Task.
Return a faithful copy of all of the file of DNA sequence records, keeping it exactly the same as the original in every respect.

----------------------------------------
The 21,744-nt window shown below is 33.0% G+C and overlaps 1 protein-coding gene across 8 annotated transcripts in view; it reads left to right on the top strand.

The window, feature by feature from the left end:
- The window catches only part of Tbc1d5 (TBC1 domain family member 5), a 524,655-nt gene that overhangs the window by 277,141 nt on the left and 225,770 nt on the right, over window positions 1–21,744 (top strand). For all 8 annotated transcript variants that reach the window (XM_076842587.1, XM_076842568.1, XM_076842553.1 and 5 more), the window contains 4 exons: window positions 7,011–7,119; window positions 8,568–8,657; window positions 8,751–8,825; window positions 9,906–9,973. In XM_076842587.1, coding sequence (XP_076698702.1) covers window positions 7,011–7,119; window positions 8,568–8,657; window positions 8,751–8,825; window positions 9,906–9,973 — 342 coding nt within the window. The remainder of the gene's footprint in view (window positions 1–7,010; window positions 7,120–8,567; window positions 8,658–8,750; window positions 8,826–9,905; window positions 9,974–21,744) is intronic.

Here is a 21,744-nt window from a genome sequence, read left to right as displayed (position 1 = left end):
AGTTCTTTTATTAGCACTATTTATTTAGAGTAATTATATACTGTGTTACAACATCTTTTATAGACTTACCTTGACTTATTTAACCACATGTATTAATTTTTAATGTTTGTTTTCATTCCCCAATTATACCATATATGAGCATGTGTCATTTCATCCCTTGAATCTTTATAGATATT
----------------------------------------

The 21,744-nt window shown below is 33.0% G+C and overlaps 1 protein-coding gene across 8 annotated transcripts in view; it reads left to right on the top strand.

The window, feature by feature from the left end:
- The window catches only part of Tbc1d5 (TBC1 domain family member 5), a 524,655-nt gene that overhangs the window by 277,141 nt on the left and 225,770 nt on the right, over window positions 1–21,744 (top strand). For all 8 annotated transcript variants that reach the window (XM_076842587.1, XM_076842568.1, XM_076842553.1 and 5 more), the window contains 4 exons: window positions 7,011–7,119; window positions 8,568–8,657; window positions 8,751–8,825; window positions 9,906–9,973. In XM_076842587.1, coding sequence (XP_076698702.1) covers window positions 7,011–7,119; window positions 8,568–8,657; window positions 8,751–8,825; window positions 9,906–9,973 — 342 coding nt within the window. The remainder of the gene's footprint in view (window positions 1–7,010; window positions 7,120–8,567; window positions 8,658–8,750; window positions 8,826–9,905; window positions 9,974–21,744) is intronic.

Here is a 21,744-nt window from a genome sequence, read left to right as displayed (position 1 = left end):
AGTTCTTTTATTAGCACTATTTATTTAGAGTAATTATATACTGTGTTACAACATCTTTTATAGACTTACCTTGACTTATTTAACCACATGTATTAATTTTTAATGTTTGTTTTCATTCCCCAATTATACCATATATGAGCATGTGTCATTTCATCCCTTGAATCTTTATAGATATT